Leading up to the House vote on two articles of impeachment against President Trump, a Yahoo News/YouGov poll found that women, black Americans and young voters expressed the highest levels of support for the president’s impeachment and removal from office.
Forty-nine percent of women were in favor of impeaching Trump, while 32 percent were against and 21 percent unsure, according to the poll, conducted in December. A CNN poll taken shortly after the five days of Intelligence Committee hearings in November found even higher support for impeachment among women: 61 percent.
According to the Yahoo News/YouGov poll, black Americans consistently said that Trump abused his powers as president (63 percent) and should be impeached (67 percent) and removed from office (68 percent).
The findings don’t come as a surprise, considering that following special counsel Robert Mueller’s report, which found that Trump’s campaign had not colluded with Russia to influence the 2016 presidential election, black voters demanded an explanation from their representatives as to why Trump was still in office.
Over half of Generation Z voters favor impeachment and think Trump should be removed from office. But when asked about the likely outcome of both, not factoring in what they prefer, the majority of young voters (65 percent) say the president won’t be impeached or are not sure what will happen.
In a direct correlation, higher education levels yielded greater belief that Trump abused his power as president (58 percent) and should be impeached (55 percent) and removed from office (53 percent), whereas non-college-educated voters mostly believe Trump will not be impeached.
“If you look at college-educated whites, those are probably some of the most engaged voters. They are a big and important chunk of the electorate, and they have shifted the most resolutely toward impeachment so far,” Republican pollster Micah Roberts told Politico shortly after House Speaker Nancy Pelosi announced the formal impeachment inquiry into Trump.
“College-educated whites have electoral significance for us in the suburbs and can completely shift the dynamic and the conversation just by virtue of shifting the overall numbers,” Roberts said.
While almost 50 percent of college graduates polled support impeachment, a majority of them (60 percent) think Trump will not be convicted by the Senate after being impeached by the House, regardless of whether they oppose or favor impeachment or removal.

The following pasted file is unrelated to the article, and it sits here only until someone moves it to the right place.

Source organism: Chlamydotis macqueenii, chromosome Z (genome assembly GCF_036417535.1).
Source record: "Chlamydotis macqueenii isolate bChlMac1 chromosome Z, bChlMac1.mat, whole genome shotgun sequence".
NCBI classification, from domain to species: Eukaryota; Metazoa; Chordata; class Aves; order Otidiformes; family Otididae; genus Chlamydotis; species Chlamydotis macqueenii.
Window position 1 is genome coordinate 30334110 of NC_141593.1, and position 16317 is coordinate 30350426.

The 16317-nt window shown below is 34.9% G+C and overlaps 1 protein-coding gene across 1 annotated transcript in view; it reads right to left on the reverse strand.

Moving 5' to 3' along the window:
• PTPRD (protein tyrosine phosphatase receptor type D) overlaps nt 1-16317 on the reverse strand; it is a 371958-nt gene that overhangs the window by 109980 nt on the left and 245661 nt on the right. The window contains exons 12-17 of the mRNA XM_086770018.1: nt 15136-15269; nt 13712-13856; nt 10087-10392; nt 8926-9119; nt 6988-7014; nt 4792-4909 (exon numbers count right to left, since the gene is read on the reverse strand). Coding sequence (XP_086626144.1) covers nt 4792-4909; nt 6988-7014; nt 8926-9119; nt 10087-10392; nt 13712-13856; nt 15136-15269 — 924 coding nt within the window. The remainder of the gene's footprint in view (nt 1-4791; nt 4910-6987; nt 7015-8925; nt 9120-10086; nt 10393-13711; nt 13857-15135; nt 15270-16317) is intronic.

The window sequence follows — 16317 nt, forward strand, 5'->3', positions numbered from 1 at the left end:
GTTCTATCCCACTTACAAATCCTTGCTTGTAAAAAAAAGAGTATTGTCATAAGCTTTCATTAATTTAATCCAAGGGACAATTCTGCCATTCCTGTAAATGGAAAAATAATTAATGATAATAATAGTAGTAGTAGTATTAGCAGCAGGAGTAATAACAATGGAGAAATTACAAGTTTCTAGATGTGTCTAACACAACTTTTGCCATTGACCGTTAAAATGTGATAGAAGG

Asked whether they see Trump being impeached or removed, men, senior citizens and white Americans were the least likely to see either as a possible outcome.
And despite Democrats’ weeks-long effort to lay out their case for impeachment, there is significant uncertainty among the party’s key voter blocs about what will actually happen to the president after the historic House vote on Wednesday.
The Yahoo News/YouGov poll showed that over a fifth of women, young people and people of color, groups that lean or overwhelmingly vote Democratic, are unsure if Trump will be impeached, convicted or removed as a likely outcome after the vote.
Millennials represent the largest group of uncertain voters (27 percent), followed by Hispanics (26 percent), black Americans (23 percent), Gen Z-ers (22 percent) and women (21 percent). Overall, they are most unsure as to whether Trump abused his powers — one of the articles of impeachment.
Voters across all demographics surveyed, except those with a high school education or less, shared a majority view: the likelihood of impeachment without conviction.
Overall, in spite of public hearings, public opinion has remained divided and nearly stagnant. A new Fox News poll found that 50 percent of Americans are in favor of impeaching and removing the president, while 4 percent say he should be impeached but not removed and 41 percent oppose impeachment altogether. But these figures barely shifted from previous weeks of polling.
When asked why Americans are hardly shifting their views on impeachment, William Galston, a senior fellow at the Brookings Institution, told Yahoo News, “We are a deeply polarized country, and people are taking their cues from their partisan preferences and from the leaders of their respective parties.”
Galston added, “People obviously think they know enough” when it comes to this impeachment process, in comparison to that of President Bill Clinton in 1998. A Republican-led House voted largely along party lines to impeach Clinton on charges of perjury and obstruction of justice, but GOP senators fell short of the two-thirds majority needed to convict. On the charge of perjury, 10 Republicans joined 45 Democrats in voting “not guilty,” and the Senate split 50-50 on obstruction of justice.
“Twenty-one years ago, there was genuine uncertainty at exactly this point in the process as to whether Senate Democrats would stick with Clinton or not. ... The element of suspense is missing this time,” Galston said, referring to the broad expectations of how the Democratic-controlled House will vote on impeachment and how the GOP majority in the Senate will acquit the president in the event he is impeached. “The assumption on both sides of the aisle is that Democrats will get nowhere near the votes they need [to remove Trump].”
Read more from Yahoo News: